High Performance Computing Updates Mean More Compute Time for Researchers

May 16, 2019
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Alec Scott, a student worker in the RDC, replacing hardware in the El Gato system

UA’s free high performance computing (HPC) resources are popular and demand is increasing. Researchers from a broad spectrum of disciplines are exploring new areas such as machine learning (teaching computers to understand a problem) and deep learning (computers that can teach themselves how to understand the problem). The UITS Research Technologies group has been working to meet this new demand head on.

El Gato Reconfiguration

For the first time ever, research principal investigators will receive a standard allocation of 7,000 CPU-hours per month from the El Gato HPC system, now newly revamped. El Gato was launched in 2013 with a National Science Foundation grant received by the Department of Astronomy. The astronomers had priority use of 70% of the system’s capacity, and 30% was available to campus researchers. When the grant expired last year, the system could have been scrapped. Instead, Research Technologies staff decided to maximize computing availability for the campus.

Chris Reidy, Systems Administrator Principal for the Research Data Center, pulled the processing nodes from El Gato and reconfigured them. The system is still specialized in GPU (graphics processing unit) architecture, with 50 dual GPU nodes and 40 single GPU nodes. This is ideal for graphical processing like creating images, but also allows for extremely fast processing of other data. The Department of Astronomy decided to invest in an additional 45 nodes for their priority use. Chris and other UITS staff took turns installing 3,100 feet (0.6 miles) of new cabling. That’s enough cable to run from the Computer Center to the football stadium!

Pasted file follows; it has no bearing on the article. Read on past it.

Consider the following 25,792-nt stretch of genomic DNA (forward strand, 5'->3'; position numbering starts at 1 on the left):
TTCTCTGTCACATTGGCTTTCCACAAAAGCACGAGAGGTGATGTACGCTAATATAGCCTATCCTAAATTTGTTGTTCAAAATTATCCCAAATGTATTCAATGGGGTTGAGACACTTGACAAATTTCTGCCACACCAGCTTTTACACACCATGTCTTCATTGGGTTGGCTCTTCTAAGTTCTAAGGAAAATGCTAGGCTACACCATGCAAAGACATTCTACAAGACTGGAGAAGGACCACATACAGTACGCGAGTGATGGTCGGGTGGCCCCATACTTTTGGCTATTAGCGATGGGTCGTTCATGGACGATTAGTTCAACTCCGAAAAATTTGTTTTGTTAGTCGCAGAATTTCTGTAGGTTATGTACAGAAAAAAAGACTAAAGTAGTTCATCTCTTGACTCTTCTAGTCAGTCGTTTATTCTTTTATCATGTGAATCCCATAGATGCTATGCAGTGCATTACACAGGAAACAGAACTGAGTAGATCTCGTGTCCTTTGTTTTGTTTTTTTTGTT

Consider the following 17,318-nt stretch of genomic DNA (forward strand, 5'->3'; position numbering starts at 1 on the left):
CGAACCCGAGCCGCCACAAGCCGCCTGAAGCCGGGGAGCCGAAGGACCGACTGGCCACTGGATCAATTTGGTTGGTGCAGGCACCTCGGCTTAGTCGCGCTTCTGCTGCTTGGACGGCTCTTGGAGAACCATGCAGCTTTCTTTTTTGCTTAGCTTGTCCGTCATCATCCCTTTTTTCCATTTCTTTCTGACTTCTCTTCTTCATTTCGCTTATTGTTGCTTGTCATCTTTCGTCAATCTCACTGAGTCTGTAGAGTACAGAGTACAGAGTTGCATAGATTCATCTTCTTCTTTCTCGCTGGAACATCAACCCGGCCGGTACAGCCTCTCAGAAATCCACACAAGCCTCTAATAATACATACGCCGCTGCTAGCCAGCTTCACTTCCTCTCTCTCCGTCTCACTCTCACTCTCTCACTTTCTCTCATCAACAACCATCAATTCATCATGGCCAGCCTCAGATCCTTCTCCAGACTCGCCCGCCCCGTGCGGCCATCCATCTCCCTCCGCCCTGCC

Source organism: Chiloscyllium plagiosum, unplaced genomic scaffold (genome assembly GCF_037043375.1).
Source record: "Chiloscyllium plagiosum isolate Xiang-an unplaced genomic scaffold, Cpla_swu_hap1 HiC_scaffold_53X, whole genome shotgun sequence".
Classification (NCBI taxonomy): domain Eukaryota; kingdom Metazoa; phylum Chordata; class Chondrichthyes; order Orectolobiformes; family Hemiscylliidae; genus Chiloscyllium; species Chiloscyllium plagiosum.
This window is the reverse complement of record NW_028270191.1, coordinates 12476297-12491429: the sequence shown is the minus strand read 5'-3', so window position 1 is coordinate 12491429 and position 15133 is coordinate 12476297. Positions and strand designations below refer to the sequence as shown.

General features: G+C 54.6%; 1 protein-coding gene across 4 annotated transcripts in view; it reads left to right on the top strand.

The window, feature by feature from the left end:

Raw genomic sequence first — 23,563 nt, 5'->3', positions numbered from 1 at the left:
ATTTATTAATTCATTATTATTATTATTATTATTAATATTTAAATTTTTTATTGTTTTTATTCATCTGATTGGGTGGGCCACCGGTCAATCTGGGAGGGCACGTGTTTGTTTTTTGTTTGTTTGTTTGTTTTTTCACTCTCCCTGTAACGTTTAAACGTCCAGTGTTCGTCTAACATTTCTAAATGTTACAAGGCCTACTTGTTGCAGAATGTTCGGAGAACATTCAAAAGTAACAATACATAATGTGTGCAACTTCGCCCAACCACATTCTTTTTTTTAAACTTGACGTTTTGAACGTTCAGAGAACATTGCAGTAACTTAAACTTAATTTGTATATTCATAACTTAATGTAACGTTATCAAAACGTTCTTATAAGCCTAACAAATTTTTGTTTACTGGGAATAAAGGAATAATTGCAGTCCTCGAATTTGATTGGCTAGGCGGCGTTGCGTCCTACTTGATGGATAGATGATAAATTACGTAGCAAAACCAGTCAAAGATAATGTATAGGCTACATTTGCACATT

The HPC infrastructure team then updated El Gato’s operating system to the latest version, so that it can run modern code. They also put El Gato on the same scheduling system as the RDC’s Ocelote system, making it easier for researchers who use both systems to queue their jobs.

Maximizing Resources

The Ocelote system now has additional compute hours available, as well. After examining usage patterns, Research Technologies staff determined they could increase the previous 24,000 CPU-hours per month by 50% without impacting other system needs. Ocelote now offers a total of 36,000 CPU-hours per month.

This year is also a refresh year in the Research Data Center and planning is in place for a new system to be built. The refurbished El Gato is being used as a test case for a new management tool which is expected to improve system management efficiency. When the new system comes online in the first quarter of 2020, available compute time will increase even more, giving campus researchers even more room to expand their imaginations.

More Information:

UITS High Performance Computing